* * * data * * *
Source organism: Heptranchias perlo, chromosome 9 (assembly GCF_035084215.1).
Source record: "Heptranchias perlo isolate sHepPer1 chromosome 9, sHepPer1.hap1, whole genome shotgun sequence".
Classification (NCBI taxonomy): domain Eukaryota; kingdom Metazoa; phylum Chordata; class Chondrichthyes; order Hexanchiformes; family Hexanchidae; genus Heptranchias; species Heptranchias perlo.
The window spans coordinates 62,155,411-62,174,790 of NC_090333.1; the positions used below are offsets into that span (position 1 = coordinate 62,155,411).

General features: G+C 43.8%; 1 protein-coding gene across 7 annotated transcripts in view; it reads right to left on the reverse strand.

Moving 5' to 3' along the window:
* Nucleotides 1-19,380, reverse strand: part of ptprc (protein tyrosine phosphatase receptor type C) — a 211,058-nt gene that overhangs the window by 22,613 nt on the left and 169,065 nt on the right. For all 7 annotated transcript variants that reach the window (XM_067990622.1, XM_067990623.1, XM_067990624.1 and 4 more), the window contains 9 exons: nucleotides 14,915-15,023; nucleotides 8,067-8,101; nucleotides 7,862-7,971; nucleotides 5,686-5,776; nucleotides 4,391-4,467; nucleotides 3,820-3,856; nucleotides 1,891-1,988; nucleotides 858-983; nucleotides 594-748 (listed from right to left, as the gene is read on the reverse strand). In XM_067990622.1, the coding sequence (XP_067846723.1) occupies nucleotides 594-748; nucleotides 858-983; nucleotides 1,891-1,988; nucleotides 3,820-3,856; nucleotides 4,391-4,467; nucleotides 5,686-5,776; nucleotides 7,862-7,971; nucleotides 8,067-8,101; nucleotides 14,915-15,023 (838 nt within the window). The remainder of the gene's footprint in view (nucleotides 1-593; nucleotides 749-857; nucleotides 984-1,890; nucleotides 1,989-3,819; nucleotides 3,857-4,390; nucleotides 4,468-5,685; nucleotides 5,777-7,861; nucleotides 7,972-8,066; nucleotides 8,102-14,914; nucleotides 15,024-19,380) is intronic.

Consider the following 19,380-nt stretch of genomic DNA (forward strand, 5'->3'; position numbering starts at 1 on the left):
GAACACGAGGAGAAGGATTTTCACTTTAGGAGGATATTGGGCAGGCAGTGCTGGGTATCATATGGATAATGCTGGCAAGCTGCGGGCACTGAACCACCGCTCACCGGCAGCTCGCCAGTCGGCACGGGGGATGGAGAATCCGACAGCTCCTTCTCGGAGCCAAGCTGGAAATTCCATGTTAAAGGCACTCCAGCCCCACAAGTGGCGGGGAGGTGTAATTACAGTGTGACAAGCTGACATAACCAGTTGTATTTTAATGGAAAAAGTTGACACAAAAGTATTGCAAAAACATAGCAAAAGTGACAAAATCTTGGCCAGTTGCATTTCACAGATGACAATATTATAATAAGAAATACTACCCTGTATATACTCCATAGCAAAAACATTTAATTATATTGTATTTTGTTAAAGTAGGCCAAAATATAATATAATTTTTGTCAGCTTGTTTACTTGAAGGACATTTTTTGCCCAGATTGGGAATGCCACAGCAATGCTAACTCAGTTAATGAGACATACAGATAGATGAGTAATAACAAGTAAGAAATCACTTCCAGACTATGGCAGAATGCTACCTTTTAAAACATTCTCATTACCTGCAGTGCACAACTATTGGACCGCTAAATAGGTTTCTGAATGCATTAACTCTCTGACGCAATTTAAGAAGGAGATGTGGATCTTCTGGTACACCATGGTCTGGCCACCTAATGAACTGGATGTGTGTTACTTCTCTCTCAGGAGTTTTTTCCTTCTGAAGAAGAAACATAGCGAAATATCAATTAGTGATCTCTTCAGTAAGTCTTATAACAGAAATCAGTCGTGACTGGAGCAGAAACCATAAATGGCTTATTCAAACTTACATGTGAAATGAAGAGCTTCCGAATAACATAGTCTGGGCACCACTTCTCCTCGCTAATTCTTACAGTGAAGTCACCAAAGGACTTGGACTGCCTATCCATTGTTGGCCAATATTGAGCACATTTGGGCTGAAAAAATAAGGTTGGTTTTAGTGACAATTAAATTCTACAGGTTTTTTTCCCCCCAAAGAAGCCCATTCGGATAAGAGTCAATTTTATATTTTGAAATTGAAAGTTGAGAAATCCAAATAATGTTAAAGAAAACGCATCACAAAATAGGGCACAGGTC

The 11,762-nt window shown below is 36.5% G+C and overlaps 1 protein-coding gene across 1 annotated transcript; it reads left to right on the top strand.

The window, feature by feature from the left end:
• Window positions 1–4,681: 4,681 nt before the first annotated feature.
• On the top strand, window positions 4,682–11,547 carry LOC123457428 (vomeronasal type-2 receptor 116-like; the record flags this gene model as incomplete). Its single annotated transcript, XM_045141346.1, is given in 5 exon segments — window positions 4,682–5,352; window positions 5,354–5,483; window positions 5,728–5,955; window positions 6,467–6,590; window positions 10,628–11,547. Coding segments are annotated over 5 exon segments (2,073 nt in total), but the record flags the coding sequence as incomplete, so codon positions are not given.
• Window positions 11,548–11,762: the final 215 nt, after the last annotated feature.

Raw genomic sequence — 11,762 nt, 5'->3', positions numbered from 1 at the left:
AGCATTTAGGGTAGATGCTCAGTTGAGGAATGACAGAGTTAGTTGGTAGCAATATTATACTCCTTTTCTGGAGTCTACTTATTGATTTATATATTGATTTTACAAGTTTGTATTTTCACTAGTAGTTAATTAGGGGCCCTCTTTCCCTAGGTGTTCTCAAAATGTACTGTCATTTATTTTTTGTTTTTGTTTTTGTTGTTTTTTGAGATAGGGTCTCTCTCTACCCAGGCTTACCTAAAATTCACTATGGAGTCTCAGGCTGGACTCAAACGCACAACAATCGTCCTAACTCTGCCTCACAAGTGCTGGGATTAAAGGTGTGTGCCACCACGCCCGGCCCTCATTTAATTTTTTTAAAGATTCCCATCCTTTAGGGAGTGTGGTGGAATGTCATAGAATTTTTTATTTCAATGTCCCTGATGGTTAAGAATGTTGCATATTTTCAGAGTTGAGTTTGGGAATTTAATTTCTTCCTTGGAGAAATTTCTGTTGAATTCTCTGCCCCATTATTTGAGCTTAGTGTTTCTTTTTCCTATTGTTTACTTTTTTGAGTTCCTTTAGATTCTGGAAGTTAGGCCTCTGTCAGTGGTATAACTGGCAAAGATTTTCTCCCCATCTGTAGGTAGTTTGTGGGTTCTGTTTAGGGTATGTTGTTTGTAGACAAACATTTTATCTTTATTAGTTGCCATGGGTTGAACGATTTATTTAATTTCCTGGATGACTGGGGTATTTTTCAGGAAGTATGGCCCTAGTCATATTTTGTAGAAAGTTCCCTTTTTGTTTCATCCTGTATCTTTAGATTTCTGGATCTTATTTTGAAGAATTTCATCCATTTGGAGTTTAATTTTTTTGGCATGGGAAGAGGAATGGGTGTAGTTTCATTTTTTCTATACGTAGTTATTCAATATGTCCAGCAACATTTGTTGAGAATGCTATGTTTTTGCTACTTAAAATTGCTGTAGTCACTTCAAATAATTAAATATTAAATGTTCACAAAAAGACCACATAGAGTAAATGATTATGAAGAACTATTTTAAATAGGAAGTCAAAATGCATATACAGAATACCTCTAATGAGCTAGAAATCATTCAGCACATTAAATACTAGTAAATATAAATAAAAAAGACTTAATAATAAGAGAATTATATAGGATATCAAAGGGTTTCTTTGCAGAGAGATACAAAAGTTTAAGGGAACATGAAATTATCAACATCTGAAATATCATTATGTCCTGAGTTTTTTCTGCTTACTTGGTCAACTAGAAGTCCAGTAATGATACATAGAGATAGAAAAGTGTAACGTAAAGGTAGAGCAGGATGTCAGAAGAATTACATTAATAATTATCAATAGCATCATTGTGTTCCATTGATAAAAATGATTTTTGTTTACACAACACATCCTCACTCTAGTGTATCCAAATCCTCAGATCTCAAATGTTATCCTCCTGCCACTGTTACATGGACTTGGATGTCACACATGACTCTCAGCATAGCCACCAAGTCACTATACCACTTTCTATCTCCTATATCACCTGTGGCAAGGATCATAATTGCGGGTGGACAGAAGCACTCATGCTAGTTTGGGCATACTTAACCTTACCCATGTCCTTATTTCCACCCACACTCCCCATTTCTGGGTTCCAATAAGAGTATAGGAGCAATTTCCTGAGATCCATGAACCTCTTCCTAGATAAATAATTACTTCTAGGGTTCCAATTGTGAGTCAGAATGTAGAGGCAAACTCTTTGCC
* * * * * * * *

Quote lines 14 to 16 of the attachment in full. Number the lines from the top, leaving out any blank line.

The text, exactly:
• Window positions 11,548–11,762: the final 215 nt, after the last annotated feature.

Raw genomic sequence — 11,762 nt, 5'->3', positions numbered from 1 at the left:
AGCATTTAGGGTAGATGCTCAGTTGAGGAATGACAGAGTTAGTTGGTAGCAATATTATACTCCTTTTCTGGAGTCTACTTATTGATTTATATATTGATTTTACAAGTTTGTATTTTCACTAGTAGTTAATTAGGGGCCCTCTTTCCCTAGGTGTTCTCAAAATGTACTGTCATTTATTTTTTGTTTTTGTTTTTGTTGTTTTTTGAGATAGGGTCTCTCTCTACCCAGGCTTACCTAAAATTCACTATGGAGTCTCAGGCTGGACTCAAACGCACAACAATCGTCCTAACTCTGCCTCACAAGTGCTGGGATTAAAGGTGTGTGCCACCACGCCCGGCCCTCATTTAATTTTTTTAAAGATTCCCATCCTTTAGGGAGTGTGGTGGAATGTCATAGAATTTTTTATTTCAATGTCCCTGATGGTTAAGAATGTTGCATATTTTCAGAGTTGAGTTTGGGAATTTAATTTCTTCCTTGGAGAAATTTCTGTTGAATTCTCTGCCCCATTATTTGAGCTTAGTGTTTCTTTTTCCTATTGTTTACTTTTTTGAGTTCCTTTAGATTCTGGAAGTTAGGCCTCTGTCAGTGGTATAACTGGCAAAGATTTTCTCCCCATCTGTAGGTAGTTTGTGGGTTCTGTTTAGGGTATGTTGTTTGTAGACAAACATTTTATCTTTATTAGTTGCCATGGGTTGAACGATTTATTTAATTTCCTGGATGACTGGGGTATTTTTCAGGAAGTATGGCCCTAGTCATATTTTGTAGAAAGTTCCCTTTTTGTTTCATCCTGTATCTTTAGATTTCTGGATCTTATTTTGAAGAATTTCATCCATTTGGAGTTTAATTTTTTTGGCATGGGAAGAGGAATGGGTGTAGTTTCATTTTTTCTATACGTAGTTATTCAATATGTCCAGCAACATTTGTTGAGAATGCTATGTTTTTGCTACTTAAAATTGCTGTAGTCACTTCAAATAATTAAATATTAAATGTTCACAAAAAGACCACATAGAGTAAATGATTATGAAGAACTATTTTAAATAGGAAGTCAAAATGCATATACAGAATACCTCTAATGAGCTAGAAATCATTCAGCACATTAAATACTAGTAAATATAAATAAAAAAGACTTAATAATAAGAGAATTATATAGGATATCAAAGGGTTTCTTTGCAGAGAGATACAAAAGTTTAAGGGAACATGAAATTATCAACATCTGAAATATCATTATGTCCTGAGTTTTTTCTGCTTACTTGGTCAACTAGAAGTCCAGTAATGATACATAGAGATAGAAAAGTGTAACGTAAAGGTAGAGCAGGATGTCAGAAGAATTACATTAATAATTATCAATAGCATCATTGTGTTCCATTGATAAAAATGATTTTTGTTTACACAACACATCCTCACTCTAGTGTATCCAAATCCTCAGATCTCAAATGTTATCCTCCTGCCACTGTTACATGGACTTGGATGTCACACATGACTCTCAGCATAGCCACCAAGTCACTATACCACTTTCTATCTCCTATATCACCTGTGGCAAGGATCATAATTGCGGGTGGACAGAAGCACTCATGCTAGTTTGGGCATACTTAACCTTACCCATGTCCTTATTTCCACCCACACTCCCCATTTCTGGGTTCCAATAAGAGTATAGGAGCAATTTCCTGAGATCCATGAACCTCTTCCTAGATAAATAATTACTTCTAGGGTTCCAATTGTGAGTCAGAATGTAGAGGCAAACTCTTTGCC